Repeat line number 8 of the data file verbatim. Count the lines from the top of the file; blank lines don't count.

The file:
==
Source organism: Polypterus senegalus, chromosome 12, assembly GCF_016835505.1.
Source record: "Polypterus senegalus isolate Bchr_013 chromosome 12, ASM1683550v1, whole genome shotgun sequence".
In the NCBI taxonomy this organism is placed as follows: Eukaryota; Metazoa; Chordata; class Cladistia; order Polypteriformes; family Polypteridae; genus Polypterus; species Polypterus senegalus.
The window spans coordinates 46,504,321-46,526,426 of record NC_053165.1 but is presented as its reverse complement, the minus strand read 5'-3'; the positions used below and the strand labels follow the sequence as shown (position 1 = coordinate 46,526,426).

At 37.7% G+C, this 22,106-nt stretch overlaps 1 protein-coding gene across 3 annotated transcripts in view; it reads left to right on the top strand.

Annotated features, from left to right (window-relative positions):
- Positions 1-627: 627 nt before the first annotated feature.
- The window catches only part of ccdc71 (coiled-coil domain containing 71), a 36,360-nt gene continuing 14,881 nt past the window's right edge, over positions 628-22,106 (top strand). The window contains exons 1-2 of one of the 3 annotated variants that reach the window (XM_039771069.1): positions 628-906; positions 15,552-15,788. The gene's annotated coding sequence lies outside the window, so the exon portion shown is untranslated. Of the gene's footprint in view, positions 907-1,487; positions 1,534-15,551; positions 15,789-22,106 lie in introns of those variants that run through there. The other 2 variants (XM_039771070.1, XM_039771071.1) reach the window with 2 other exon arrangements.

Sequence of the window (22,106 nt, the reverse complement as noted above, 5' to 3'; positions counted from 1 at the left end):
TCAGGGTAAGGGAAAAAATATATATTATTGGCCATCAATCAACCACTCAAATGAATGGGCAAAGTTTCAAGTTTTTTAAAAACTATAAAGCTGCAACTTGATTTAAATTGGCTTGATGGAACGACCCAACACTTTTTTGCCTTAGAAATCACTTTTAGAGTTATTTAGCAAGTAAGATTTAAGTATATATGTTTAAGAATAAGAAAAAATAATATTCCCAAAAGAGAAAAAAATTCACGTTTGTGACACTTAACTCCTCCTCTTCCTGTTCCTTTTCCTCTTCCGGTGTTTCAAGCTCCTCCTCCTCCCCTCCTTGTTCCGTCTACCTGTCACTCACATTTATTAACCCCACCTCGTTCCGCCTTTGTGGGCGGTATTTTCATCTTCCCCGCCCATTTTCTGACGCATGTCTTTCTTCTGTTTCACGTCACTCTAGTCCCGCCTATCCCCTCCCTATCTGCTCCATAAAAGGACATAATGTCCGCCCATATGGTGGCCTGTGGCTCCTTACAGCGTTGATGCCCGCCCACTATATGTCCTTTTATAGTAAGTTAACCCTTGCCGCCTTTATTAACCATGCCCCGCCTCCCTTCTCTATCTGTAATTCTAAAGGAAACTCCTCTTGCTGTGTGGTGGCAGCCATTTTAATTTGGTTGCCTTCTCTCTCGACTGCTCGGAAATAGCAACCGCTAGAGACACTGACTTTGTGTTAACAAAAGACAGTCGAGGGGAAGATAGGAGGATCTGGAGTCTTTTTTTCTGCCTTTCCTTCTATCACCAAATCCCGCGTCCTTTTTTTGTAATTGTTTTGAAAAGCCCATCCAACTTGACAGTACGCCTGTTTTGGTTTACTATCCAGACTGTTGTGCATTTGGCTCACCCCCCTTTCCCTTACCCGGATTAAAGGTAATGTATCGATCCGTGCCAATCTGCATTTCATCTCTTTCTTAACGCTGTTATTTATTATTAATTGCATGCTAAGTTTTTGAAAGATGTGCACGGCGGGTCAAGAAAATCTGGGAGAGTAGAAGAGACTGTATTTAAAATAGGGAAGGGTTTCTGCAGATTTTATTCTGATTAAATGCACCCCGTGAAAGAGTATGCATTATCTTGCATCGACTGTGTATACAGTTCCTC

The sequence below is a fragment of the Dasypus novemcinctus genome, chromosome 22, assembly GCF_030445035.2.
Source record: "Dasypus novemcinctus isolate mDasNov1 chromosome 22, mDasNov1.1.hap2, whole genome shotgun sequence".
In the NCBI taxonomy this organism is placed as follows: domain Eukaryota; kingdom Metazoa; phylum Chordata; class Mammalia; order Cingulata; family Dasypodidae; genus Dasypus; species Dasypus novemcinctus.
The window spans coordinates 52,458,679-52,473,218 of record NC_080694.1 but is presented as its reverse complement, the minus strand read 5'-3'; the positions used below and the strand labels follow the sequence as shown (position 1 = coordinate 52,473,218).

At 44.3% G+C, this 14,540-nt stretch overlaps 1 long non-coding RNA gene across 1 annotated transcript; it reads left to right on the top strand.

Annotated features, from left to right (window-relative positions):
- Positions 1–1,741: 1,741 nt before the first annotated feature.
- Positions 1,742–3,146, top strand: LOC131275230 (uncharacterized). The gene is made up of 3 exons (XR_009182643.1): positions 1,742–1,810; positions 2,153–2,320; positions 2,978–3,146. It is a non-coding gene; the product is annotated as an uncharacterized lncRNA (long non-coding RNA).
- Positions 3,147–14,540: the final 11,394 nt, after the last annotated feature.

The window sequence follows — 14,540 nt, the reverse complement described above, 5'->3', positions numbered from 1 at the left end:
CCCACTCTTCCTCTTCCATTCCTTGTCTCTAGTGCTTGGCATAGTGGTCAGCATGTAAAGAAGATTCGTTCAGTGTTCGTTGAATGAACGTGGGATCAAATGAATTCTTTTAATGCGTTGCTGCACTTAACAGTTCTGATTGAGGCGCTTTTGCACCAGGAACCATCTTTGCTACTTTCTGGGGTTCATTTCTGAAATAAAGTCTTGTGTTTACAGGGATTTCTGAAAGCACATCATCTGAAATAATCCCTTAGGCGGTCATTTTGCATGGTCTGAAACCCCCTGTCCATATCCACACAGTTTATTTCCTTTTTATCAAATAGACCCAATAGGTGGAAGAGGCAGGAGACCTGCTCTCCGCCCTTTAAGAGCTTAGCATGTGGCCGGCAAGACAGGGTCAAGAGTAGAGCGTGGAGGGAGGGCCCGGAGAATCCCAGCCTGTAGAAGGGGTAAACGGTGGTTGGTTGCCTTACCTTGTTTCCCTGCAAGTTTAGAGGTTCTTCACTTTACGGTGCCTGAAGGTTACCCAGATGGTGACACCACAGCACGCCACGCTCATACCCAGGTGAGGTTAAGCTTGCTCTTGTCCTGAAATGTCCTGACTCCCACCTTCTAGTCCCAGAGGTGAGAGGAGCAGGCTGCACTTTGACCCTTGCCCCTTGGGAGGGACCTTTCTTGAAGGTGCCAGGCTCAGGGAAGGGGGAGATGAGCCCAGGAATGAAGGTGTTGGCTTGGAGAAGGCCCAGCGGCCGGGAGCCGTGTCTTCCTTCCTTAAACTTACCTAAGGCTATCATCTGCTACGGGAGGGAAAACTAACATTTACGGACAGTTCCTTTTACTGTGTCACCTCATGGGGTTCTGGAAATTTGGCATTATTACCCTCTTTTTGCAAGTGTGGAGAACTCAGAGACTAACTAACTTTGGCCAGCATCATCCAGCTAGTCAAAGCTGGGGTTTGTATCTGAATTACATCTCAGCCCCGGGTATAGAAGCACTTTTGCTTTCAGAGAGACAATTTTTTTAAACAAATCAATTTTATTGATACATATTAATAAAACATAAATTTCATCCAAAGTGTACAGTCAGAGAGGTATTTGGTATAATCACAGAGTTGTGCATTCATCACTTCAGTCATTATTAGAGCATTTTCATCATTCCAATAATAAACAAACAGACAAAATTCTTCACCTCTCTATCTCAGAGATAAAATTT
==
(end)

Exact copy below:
- The window catches only part of ccdc71 (coiled-coil domain containing 71), a 36,360-nt gene continuing 14,881 nt past the window's right edge, over positions 628-22,106 (top strand). The window contains exons 1-2 of one of the 3 annotated variants that reach the window (XM_039771069.1): positions 628-906; positions 15,552-15,788. The gene's annotated coding sequence lies outside the window, so the exon portion shown is untranslated. Of the gene's footprint in view, positions 907-1,487; positions 1,534-15,551; positions 15,789-22,106 lie in introns of those variants that run through there. The other 2 variants (XM_039771070.1, XM_039771071.1) reach the window with 2 other exon arrangements.